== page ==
Clearer, Stronger Medium Wave from Swaziland

Posted in OLD The Archive

Tonight, when the sun goes down and you tune your radio into AM 1170 to hear TWR's broadcast, in Gauteng, say a prayer of thanksgiving to God for making such a feat possible! It is a miracle that we have been able to replace our old medium wave transmitter with one which produces a clearer, stronger signal. The best part is that the costs are being covered by what we're saving in electricity!

This rebuilt transmitter was a prototype, which was never intended to be sold or used on the open market. It was originally given by its manufacturer, Harris, to HCJB Global, as payment for work done. There it sat, without being used and with no real future possibility of use. But God had His eye on it, for Kingdom use! At the request of Swaziland's Station Manager, Mark Blosser, HCJB Global agreed to give us the transmitter for a fraction of what it would cost to buy a new one.

This would have been in vain however, if the HCJB Global Technology Center hadn't also allocated two of its engineers to refit the transmitter for use on our frequency of AM 1170. Furthermore, the input of the Harris engineer who built the transmitter was needed and when he heard that the transmitter would be used in Africa to reach people with the gospel, he got stuck right in. What was planned to be a simple three-month project, turned into a massive one-year undertaking which only God could make possible.

The old Continental transmitter remains in Swaziland as a back-up. "It is of such an old vintage," Mark Blosser says, "that I'm told it could be the only transmitter of its kind still being used!" It is famously known as the "pirate transmitter." During the 1970's radio stations operated on ships out of the English Channel, illegally. When one of these ships entered into port, the transmitter was impounded, and then eventually sold to TWR. "Now maybe" Lauren Libby says, " ... the 'pirate' transmitter can get a well-deserved rest." Indeed!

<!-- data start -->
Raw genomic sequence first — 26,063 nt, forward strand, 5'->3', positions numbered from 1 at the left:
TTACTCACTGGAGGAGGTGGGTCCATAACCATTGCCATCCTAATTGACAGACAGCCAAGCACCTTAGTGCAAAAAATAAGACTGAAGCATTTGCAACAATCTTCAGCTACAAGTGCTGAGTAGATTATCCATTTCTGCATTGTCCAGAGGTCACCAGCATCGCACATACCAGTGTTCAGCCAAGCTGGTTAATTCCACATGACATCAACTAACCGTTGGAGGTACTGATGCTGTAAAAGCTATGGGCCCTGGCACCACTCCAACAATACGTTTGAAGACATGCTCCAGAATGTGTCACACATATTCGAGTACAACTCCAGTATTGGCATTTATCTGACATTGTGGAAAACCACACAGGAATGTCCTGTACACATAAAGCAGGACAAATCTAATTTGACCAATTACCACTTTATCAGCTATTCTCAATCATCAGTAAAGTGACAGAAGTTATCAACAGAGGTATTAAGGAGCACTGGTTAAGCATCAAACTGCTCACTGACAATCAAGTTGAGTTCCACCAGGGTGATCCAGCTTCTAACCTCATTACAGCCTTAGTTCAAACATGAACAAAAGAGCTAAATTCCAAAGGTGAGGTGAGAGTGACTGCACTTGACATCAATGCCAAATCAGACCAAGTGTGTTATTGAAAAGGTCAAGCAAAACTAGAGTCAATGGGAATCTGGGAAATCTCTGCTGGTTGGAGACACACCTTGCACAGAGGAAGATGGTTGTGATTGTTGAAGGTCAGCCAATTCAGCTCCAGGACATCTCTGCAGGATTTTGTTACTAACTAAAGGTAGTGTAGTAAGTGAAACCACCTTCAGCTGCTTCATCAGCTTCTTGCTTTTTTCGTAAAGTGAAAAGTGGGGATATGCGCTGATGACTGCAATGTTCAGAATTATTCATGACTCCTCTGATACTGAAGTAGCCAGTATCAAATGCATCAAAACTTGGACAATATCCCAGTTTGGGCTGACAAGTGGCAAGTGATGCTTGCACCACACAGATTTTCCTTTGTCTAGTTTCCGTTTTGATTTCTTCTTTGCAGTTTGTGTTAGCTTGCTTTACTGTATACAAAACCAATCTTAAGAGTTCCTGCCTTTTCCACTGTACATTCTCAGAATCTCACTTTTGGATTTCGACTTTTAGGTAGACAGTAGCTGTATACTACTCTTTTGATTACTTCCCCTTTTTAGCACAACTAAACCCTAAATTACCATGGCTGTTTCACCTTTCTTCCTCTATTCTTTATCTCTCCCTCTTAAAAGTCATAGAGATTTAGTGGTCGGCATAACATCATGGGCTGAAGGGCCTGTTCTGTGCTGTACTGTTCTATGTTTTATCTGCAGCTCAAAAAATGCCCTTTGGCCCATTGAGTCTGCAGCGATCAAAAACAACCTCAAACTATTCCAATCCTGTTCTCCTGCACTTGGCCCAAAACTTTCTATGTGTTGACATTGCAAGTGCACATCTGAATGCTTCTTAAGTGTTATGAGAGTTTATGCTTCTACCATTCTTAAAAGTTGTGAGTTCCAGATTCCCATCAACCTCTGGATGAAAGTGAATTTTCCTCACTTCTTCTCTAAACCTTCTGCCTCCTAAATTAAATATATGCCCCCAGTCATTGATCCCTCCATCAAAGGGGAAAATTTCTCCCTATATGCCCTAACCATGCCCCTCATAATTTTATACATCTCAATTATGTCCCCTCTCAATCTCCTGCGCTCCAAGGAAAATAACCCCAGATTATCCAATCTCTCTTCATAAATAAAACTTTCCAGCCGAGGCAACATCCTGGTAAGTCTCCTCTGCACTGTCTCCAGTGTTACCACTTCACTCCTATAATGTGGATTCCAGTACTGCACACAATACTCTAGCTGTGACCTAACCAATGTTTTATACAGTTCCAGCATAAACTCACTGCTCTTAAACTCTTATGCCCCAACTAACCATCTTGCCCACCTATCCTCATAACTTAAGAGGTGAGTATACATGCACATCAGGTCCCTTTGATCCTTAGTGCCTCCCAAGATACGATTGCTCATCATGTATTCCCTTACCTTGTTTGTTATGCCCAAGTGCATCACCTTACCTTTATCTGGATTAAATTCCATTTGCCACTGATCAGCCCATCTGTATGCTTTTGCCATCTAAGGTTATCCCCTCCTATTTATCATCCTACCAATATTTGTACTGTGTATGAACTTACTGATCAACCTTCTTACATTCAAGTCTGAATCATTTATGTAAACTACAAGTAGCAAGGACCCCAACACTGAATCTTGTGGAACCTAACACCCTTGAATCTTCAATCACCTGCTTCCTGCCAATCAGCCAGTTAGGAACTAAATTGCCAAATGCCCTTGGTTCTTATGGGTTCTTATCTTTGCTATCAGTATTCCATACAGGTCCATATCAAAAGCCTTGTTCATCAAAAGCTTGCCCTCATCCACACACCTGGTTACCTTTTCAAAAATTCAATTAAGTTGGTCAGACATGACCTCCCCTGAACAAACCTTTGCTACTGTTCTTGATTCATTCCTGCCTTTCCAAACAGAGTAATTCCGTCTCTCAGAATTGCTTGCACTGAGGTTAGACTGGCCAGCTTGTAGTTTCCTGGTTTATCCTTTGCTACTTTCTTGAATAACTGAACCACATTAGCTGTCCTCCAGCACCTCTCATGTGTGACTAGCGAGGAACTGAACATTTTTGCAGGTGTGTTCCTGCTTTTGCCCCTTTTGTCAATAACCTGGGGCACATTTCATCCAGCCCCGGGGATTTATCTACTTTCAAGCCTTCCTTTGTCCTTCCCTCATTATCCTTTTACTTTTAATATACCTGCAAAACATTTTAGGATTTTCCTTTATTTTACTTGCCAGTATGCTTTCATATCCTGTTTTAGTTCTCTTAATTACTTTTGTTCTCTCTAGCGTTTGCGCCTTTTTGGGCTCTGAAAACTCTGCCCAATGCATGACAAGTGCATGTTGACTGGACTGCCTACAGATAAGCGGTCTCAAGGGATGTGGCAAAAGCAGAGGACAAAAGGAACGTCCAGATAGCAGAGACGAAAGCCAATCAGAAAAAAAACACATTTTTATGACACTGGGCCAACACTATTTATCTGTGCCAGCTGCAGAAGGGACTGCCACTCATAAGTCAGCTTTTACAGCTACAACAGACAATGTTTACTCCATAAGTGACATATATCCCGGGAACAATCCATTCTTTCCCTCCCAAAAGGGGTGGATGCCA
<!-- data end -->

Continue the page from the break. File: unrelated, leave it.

The replacement transmitter reaches a distance of 80km during the day (called: ground wave) and up to 1600km after the sun sets in the countryside, and 500km in the city. The first broadcast took place at 18:30 on 1 February 2011 in Zulu, followed by English. We ask you to pray with us that they will continue for many years to come. Pray that the transmitter would prove to be robust and that the modifications made would endure.

Don't forget to tune in and listen to the powerful radio programmes which God is using to transform Africa, one life at a time.

Published: 24 February 2011